Ed Balls used to cite Ireland as exhibit A in his argument that ‘austerity’ would cripple the British economy.
A year ago, when Ireland’s economy had just shrunk by 1.2% Balls, then making his unsuccessful run for Labour leader, said
“These figures are a stark warning to governments across Europe including our own. An austerity programme of deep cuts now, when our economic recovery is not secure, risks lower growth and higher unemployment”
Perhaps he was busy drawing up his plan for British economic recovery which he announced at the Labour conference this week (easily summed up: spend more money) or maybe he was keeping his head down following poll numbers from ComRes which showed just 27% of voters thinking he would make a better Chancellor than George Osborne with 43% disagreeing.
Either way we were denied his reaction to the latest set of figures from Ireland; second quarter GDP figures showing growth of a healthy 1.6%.
A lively (in economic terms anyway) debate has kicked off over what these figures mean.
Free market economist Tyler Cowen led by claiming that such growth following such cuts disproved the Keynesian theory. Paul Krugman responded for the Keynesians arguing that Keynes always said this would happen, it was just question of how much damage was done in the meantime and how long it took. In the long run we are all dead, after all.
There is much truth in what Krugman says. The problem in Ireland, as in Greece and elsewhere, lies mostly on the monetary side of the economy. As Patrick Honohan, a former Trinity College academic now governor of Ireland’s central bank, wrote
“Until about 2000, the growth had been on a secure export-led basis, underpinned by wage restraint. However, from about 2000 the character of the growth changed: a property price and construction bubble took hold. This boom sustained employment and output growth until 2007 despite a loss of wage competitiveness”
A slump in interest rates when Ireland joined the euro saw a borrowing boom which bid up prices and wages. As a result, given that Irish prices are now relatively high, Ireland will be unable to export. It will need to get its prices down to a level approximating those of its competitors. This devaluation can be internal or external.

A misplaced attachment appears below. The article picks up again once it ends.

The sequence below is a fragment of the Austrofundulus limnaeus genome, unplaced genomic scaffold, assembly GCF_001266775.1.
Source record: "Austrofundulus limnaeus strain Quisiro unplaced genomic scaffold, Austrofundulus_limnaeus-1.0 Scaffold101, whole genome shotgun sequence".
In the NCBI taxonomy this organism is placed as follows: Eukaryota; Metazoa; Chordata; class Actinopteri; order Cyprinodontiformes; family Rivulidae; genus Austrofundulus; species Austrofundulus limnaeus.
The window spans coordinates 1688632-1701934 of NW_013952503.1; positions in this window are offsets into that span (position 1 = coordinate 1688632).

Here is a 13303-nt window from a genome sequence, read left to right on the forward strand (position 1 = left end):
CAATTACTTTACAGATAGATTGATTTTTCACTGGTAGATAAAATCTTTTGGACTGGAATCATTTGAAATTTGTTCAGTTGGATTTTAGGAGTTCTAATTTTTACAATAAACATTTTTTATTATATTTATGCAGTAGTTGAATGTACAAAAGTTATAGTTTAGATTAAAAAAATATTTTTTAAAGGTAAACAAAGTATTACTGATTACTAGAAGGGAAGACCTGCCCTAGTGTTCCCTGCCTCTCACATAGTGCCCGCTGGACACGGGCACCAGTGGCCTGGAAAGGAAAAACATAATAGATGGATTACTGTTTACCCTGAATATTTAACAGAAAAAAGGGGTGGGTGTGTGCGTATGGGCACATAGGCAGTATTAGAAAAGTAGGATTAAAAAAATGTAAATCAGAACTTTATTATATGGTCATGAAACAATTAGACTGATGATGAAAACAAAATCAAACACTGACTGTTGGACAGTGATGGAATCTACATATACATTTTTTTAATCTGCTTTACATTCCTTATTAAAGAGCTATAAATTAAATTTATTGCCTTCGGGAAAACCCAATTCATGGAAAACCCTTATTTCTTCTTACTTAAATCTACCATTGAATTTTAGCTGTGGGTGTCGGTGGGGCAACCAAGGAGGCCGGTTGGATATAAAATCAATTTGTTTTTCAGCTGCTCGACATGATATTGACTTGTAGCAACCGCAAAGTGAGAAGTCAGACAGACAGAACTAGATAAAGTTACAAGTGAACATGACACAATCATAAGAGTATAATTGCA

An external devaluation works by inflating the money supply so that prices rise and the real wage (the amount of goods and services the money wage can purchase) falls that way. Britain has eagerly pursued this course and sterling has lost about 25% of its value since 2007. This was not an option open to Ireland. As a member of the euro the money supply of the Irish Republic is controlled in Frankfurt.
This left the option of internal devaluation where prices and wages are reduced to competitive levels by simple cuts in nominal wages and, thus, the real wage.
There are two things to note.
First, both internal and external devaluation are different paths to the same destination, devaluation. Both entail a fall in the real wage and a decline in living standards. The difference is that if it is not possible to reduce nominal wages (if they are ‘sticky’ in the odd Keynesian parlance), say because of trade union opposition, then any attempt at internal devaluation will only succeed at the price of great unrest and unemployment; as falling prices depress companies’ incomes they will reduce their wage bill with layoffs if they cannot cut wages.
Secondly, it should be clear that Ireland’s problem was a monetary one not a fiscal one. For Ed Balls to point to Irish austerity as a warning for Britain is either breathtaking cynicism or economic ignorance. Take your pick.
This article originally appeared at The Commentator